266 Old-time Schools and School-books
The first reader produced on this side of the Atlantic was compiled by the industrious Noah Webster, shortly after the Revolution, as the Third Part of his Grammatical Institute. Hitherto, the spellers and New England Primers were the only text-books containing exercises in reading. Webster's title-page describes his book as "An American Selection of Leffons in Reading and Speaking calculated to improve the minds and refine the tafte of youth, to which are prefixed Rules in Elocution and directions for expressing the Principal Paffions of the Mind." From the prefatory matter I have taken the several paragraphs which follow : —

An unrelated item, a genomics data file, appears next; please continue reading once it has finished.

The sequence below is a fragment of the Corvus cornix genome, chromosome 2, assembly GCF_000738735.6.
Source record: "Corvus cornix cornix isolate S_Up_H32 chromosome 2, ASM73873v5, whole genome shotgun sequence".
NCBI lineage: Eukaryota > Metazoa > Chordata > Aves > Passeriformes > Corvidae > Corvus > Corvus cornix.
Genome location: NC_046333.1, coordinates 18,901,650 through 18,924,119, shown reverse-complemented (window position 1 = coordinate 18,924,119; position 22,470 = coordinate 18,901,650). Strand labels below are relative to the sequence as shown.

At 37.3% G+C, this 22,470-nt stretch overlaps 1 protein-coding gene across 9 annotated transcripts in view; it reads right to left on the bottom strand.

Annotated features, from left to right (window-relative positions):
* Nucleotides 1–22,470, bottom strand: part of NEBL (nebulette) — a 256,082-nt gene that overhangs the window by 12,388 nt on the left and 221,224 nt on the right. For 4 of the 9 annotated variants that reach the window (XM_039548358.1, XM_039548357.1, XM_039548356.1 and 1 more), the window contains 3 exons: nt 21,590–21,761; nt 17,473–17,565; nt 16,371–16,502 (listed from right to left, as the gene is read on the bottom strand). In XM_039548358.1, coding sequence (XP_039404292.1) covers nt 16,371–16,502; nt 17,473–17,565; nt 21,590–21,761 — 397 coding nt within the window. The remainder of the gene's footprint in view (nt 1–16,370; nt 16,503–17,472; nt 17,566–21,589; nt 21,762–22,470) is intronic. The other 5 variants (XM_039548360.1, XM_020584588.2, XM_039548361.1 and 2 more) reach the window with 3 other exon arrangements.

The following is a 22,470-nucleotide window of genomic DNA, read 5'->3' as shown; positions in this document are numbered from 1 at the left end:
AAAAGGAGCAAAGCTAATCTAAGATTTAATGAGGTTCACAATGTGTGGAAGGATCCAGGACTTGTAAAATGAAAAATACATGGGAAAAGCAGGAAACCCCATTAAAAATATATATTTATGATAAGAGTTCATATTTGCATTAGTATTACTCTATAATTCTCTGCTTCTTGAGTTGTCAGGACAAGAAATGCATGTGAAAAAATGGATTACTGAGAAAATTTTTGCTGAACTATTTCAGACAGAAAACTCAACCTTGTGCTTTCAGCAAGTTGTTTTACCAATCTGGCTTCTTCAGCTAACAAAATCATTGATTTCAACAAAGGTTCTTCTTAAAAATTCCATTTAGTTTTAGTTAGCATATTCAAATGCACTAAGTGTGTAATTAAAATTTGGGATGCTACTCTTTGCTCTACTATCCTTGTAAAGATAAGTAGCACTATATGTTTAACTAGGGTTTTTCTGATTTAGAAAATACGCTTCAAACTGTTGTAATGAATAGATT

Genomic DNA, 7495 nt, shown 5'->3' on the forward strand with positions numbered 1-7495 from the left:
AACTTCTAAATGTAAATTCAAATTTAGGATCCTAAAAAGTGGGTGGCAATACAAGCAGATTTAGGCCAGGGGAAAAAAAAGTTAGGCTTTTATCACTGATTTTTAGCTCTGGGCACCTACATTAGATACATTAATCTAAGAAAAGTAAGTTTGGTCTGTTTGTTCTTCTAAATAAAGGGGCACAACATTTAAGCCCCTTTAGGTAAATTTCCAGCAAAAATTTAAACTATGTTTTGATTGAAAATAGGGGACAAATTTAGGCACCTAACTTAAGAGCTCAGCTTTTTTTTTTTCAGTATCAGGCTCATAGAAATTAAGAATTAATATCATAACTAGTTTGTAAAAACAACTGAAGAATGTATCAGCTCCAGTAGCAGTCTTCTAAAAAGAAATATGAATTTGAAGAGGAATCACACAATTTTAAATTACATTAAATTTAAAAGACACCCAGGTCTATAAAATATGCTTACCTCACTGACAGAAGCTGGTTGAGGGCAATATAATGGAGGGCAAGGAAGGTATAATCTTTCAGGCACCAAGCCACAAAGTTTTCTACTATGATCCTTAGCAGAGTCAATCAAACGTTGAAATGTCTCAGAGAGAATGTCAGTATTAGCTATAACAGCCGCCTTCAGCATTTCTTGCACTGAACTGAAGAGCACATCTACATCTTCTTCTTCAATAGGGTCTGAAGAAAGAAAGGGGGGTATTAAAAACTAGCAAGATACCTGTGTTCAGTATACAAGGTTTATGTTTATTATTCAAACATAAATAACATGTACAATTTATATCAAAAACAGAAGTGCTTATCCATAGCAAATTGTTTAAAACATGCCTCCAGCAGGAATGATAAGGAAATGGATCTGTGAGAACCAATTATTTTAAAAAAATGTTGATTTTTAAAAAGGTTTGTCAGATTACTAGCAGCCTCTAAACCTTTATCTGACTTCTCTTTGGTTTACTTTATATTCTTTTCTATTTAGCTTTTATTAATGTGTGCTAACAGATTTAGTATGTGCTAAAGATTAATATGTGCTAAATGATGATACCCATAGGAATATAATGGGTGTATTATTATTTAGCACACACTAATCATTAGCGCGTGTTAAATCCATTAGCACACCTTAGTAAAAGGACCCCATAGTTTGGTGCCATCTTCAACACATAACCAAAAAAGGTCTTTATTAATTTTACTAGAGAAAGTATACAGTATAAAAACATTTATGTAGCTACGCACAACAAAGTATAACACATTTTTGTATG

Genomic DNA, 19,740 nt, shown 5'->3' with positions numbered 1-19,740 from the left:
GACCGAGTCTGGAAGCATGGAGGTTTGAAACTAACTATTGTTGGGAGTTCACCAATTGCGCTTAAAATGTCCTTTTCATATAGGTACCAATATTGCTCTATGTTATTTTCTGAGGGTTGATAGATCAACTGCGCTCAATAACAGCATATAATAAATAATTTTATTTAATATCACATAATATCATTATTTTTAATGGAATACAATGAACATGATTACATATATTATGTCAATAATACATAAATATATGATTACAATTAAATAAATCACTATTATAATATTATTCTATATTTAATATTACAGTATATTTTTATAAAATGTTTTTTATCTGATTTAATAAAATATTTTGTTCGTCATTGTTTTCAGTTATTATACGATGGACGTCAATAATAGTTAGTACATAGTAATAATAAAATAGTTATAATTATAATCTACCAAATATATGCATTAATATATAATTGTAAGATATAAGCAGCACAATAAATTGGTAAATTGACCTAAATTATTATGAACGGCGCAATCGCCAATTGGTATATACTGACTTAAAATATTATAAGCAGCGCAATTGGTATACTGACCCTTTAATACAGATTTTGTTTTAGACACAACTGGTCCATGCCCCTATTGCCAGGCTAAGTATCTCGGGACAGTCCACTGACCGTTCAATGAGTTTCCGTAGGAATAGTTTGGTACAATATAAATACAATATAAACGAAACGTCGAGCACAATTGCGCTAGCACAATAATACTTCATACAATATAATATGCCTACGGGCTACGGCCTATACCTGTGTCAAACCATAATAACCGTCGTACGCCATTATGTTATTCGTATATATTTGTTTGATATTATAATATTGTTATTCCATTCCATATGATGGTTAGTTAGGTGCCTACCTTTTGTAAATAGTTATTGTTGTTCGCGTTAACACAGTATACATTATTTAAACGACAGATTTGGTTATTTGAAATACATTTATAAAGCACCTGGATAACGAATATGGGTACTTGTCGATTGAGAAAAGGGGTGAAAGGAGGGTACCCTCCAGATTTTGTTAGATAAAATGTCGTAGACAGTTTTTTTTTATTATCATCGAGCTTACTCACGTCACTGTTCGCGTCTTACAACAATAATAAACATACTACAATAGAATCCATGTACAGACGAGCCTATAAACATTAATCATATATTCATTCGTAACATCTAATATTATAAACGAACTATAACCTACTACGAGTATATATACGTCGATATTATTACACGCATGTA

Let each fyllable be pronounced with a clear voice, without whining, drawling, lifping, ftammering, mumbling in the throat, or fpeaking through the nofe.
If a perfon is rehearfing the words of an angry man, he fhould affume the fame furious looks ; his eyes fhould flafh with rage, his geftures fhould be violent, and the tone of his voice threatening. If kindnefs is to be expreffed, the countenance fhould be calm and placid, and wear a fmile, the tone fhould be mild, and the motion of the hand inviting.
Mirth or laughter opens the mouth, crifps the nofe, lef-fens the aperture of the eyes, and fhakes the whole frame.
Grief is expreffed by weeping, ftamping with the feet, lifting up the eyes to heaven, &c.
Fear opens the eyes and mouth, fhortens the nofe, draws down the eye-brows, gives the countenance an air of wild-nefs; the face becomes pale, the elbows are drawn back parrallel with the fides, one foot is drawn back, the heart beats violently, the breath is quick, the voice weak and trembling.